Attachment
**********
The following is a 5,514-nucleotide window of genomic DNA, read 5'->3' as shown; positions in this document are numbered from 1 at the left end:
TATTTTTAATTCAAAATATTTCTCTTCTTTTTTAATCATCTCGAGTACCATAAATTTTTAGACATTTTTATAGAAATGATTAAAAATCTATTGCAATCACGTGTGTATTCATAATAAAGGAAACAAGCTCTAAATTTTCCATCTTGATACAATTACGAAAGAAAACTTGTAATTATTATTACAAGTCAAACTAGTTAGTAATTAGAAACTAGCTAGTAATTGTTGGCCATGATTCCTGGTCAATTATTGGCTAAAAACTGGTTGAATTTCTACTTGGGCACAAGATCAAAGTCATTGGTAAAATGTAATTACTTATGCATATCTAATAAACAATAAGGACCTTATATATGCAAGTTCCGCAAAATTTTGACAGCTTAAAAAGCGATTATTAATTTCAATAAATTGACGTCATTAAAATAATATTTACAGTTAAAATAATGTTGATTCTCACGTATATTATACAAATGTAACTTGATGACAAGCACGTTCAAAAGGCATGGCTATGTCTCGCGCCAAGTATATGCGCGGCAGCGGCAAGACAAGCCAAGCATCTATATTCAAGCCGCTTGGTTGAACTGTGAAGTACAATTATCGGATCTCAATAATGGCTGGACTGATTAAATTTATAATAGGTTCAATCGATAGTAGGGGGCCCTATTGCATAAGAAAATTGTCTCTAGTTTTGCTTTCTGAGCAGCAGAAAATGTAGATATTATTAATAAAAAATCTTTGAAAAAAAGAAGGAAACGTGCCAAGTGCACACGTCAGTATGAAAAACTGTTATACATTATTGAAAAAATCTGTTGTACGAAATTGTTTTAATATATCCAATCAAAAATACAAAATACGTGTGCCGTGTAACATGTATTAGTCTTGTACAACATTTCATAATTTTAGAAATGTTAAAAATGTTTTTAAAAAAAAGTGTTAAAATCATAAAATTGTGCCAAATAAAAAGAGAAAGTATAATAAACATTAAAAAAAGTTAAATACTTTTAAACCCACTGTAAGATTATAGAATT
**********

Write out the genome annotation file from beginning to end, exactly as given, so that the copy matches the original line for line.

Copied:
The following is a 5,514-nucleotide window of genomic DNA, read 5'->3' as shown; positions in this document are numbered from 1 at the left end:
TATTTTTAATTCAAAATATTTCTCTTCTTTTTTAATCATCTCGAGTACCATAAATTTTTAGACATTTTTATAGAAATGATTAAAAATCTATTGCAATCACGTGTGTATTCATAATAAAGGAAACAAGCTCTAAATTTTCCATCTTGATACAATTACGAAAGAAAACTTGTAATTATTATTACAAGTCAAACTAGTTAGTAATTAGAAACTAGCTAGTAATTGTTGGCCATGATTCCTGGTCAATTATTGGCTAAAAACTGGTTGAATTTCTACTTGGGCACAAGATCAAAGTCATTGGTAAAATGTAATTACTTATGCATATCTAATAAACAATAAGGACCTTATATATGCAAGTTCCGCAAAATTTTGACAGCTTAAAAAGCGATTATTAATTTCAATAAATTGACGTCATTAAAATAATATTTACAGTTAAAATAATGTTGATTCTCACGTATATTATACAAATGTAACTTGATGACAAGCACGTTCAAAAGGCATGGCTATGTCTCGCGCCAAGTATATGCGCGGCAGCGGCAAGACAAGCCAAGCATCTATATTCAAGCCGCTTGGTTGAACTGTGAAGTACAATTATCGGATCTCAATAATGGCTGGACTGATTAAATTTATAATAGGTTCAATCGATAGTAGGGGGCCCTATTGCATAAGAAAATTGTCTCTAGTTTTGCTTTCTGAGCAGCAGAAAATGTAGATATTATTAATAAAAAATCTTTGAAAAAAAGAAGGAAACGTGCCAAGTGCACACGTCAGTATGAAAAACTGTTATACATTATTGAAAAAATCTGTTGTACGAAATTGTTTTAATATATCCAATCAAAAATACAAAATACGTGTGCCGTGTAACATGTATTAGTCTTGTACAACATTTCATAATTTTAGAAATGTTAAAAATGTTTTTAAAAAAAAGTGTTAAAATCATAAAATTGTGCCAAATAAAAAGAGAAAGTATAATAAACATTAAAAAAAGTTAAATACTTTTAAACCCACTGTAAGATTATAGAATT